The teens, Heirut (Social Worker) and I.

“These are the inspiring teenagers I got to spend time with during a teen support group I helped facilitate,” said Sheikh. 

Farah, far left, and Hirut Mengistu, far right, are pictured with patients. Hirut divides her time at Yekatit 12 between social work and speech therapy. She leads parent group discussions, provides counselling and intake services.  

Photos courtesy of Farah Sheikh


LIVES TRANSFORMED THROUGH MEDICAL TRAINING IN ETHIOPIA

February 13th, 2014 by

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Transforming Faces (TF), a Canadian charity that provides free multi-disciplinary cleft lip and palate care through local partners in developing countries, recently co-ordinated a medical training trip to Addis Ababa, Ethiopia with Canadian volunteers from the Hospital for Sick Children (SickKids) and University of Toronto.

Support from TF’s donors does not only fund surgeries and rehabilitation for children with cleft lip and palate in developing countries, but also provides training opportunities for local medical teams.

The volunteer team included:  Farah Sheikh, Clinical Social Worker with SickKids and Adjunct Practice Professor, Factor-Inwentash Faculty of Social Work, University of Toronto and TF Medical Advisory Committee Volunteer; Dr. Christopher Forrest, Chief of the Division of Plastic Surgery and the Medical Director of SickKids Centre for Craniofacial Care and Research; and Bryan Tompson, Orthodontist and Division Head of Orthodontics at SickKids.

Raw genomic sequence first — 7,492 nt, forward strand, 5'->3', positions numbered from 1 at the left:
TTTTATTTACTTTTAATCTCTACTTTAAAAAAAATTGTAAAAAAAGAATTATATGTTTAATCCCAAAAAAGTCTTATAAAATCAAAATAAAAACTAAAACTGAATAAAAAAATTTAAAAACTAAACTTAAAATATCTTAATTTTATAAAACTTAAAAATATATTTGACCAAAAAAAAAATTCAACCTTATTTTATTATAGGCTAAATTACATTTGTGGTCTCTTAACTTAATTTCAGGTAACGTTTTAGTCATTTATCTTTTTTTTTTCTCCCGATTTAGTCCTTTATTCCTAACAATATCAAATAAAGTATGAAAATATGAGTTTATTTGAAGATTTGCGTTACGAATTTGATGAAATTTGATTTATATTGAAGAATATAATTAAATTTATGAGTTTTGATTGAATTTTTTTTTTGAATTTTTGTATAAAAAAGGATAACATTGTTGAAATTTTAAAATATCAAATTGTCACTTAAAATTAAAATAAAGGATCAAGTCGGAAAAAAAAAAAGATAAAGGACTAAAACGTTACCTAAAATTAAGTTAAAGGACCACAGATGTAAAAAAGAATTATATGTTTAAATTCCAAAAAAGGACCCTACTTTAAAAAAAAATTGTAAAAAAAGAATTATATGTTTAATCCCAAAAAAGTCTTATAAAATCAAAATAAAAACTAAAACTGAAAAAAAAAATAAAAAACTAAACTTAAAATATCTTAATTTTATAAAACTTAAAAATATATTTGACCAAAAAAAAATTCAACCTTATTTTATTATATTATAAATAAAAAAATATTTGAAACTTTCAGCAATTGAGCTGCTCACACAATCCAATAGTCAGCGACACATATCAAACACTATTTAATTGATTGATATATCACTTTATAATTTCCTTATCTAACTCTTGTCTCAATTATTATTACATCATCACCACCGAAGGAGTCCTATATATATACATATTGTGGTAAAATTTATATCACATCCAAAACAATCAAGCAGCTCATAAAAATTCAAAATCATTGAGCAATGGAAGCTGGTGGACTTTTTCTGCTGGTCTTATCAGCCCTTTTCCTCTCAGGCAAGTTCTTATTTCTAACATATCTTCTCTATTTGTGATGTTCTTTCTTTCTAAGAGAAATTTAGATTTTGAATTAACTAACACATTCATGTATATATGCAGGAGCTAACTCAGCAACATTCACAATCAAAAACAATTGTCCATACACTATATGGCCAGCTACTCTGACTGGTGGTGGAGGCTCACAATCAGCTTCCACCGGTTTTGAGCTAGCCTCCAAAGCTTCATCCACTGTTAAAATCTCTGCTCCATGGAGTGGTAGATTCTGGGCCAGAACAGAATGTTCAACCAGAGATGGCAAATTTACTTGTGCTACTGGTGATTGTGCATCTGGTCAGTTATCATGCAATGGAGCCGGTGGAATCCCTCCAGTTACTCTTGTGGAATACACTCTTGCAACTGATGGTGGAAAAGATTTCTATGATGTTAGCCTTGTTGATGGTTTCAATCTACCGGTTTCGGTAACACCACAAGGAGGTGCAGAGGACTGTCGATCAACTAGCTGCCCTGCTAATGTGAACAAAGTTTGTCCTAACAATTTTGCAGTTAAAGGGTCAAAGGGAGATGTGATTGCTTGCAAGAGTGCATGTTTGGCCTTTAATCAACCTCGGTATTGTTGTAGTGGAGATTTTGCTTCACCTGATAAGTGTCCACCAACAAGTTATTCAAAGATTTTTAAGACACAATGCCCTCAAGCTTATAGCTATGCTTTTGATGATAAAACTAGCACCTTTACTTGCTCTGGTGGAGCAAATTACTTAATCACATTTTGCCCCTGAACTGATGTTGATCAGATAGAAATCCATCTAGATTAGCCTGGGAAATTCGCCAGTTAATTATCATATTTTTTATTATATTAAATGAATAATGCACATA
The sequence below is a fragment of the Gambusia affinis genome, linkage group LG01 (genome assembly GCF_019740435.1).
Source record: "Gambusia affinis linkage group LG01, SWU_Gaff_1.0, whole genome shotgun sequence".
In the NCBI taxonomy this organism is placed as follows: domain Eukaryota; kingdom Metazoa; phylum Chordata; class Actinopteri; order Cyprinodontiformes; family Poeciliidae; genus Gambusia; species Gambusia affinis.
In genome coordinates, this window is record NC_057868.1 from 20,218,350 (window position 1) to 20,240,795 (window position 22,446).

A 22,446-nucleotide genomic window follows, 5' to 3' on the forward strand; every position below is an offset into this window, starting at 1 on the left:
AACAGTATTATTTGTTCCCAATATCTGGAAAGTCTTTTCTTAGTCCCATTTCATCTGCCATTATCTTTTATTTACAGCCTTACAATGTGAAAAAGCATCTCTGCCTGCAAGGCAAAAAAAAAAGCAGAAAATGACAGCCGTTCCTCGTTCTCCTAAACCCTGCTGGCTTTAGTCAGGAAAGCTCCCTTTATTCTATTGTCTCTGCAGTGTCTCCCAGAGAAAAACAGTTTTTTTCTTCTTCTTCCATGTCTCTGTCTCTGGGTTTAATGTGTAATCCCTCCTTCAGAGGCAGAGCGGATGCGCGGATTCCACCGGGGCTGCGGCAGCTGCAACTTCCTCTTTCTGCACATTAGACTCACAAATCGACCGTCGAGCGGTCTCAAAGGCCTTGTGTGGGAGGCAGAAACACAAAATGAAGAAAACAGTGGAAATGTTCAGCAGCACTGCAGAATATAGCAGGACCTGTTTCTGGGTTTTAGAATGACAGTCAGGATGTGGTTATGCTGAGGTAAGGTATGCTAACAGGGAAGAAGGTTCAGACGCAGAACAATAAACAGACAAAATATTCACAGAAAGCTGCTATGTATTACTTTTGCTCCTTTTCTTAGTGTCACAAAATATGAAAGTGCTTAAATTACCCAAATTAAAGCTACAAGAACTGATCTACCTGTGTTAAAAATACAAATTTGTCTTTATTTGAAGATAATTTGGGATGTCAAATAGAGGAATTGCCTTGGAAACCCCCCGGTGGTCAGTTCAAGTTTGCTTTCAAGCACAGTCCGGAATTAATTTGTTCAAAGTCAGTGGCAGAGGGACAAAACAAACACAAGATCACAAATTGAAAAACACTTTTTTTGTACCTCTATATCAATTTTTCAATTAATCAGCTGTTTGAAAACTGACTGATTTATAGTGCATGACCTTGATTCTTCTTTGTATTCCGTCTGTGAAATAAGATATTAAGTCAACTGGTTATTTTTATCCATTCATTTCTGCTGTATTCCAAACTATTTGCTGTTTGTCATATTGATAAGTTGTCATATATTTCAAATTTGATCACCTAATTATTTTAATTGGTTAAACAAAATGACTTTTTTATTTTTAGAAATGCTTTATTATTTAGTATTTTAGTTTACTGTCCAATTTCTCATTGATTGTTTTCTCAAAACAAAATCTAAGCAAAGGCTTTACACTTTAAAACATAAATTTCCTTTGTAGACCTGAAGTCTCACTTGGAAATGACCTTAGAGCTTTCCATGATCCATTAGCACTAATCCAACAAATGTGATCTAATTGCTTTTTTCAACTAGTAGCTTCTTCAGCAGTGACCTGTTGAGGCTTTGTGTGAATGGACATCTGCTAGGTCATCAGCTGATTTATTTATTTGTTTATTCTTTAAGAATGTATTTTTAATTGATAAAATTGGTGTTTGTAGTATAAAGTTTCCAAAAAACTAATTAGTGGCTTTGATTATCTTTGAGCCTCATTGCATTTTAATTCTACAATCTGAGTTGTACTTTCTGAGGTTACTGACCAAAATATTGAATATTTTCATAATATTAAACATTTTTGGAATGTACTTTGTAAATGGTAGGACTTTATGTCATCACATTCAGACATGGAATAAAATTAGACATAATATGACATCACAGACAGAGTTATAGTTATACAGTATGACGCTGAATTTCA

On January 12, the volunteers travelled with Laura Lewis-Watts, TF’s Program Manager, to meet with the local team, give lectures to medical residents, and provide recommendations to optimize team care, treatment plans and clinical care for all patients.

“We are happy that our volunteers were able to guide and train the local team in Addis. It means a lot to us that they share our passion for comprehensive cleft care,” said Lewis-Watts.

TF has worked in partnership with Yekatit 12 Hospital in Addis Ababa since 2007. Yekatit, the only hospital in Ethiopia that provides multidisciplinary treatment for cleft lip and palate, provides reconstructive surgery, ENT, speech therapy, psychosocial support, dental care and orthodontics to children from all over the country.

Our last day in Addis Ababa at Yekatit Hospital. Loved every minute. This hospital is filled with kindness, love and hope. Inspiring.

Pictured: the SickKids team poses with our local medical team. Photo courtesy of Farah Sheikh.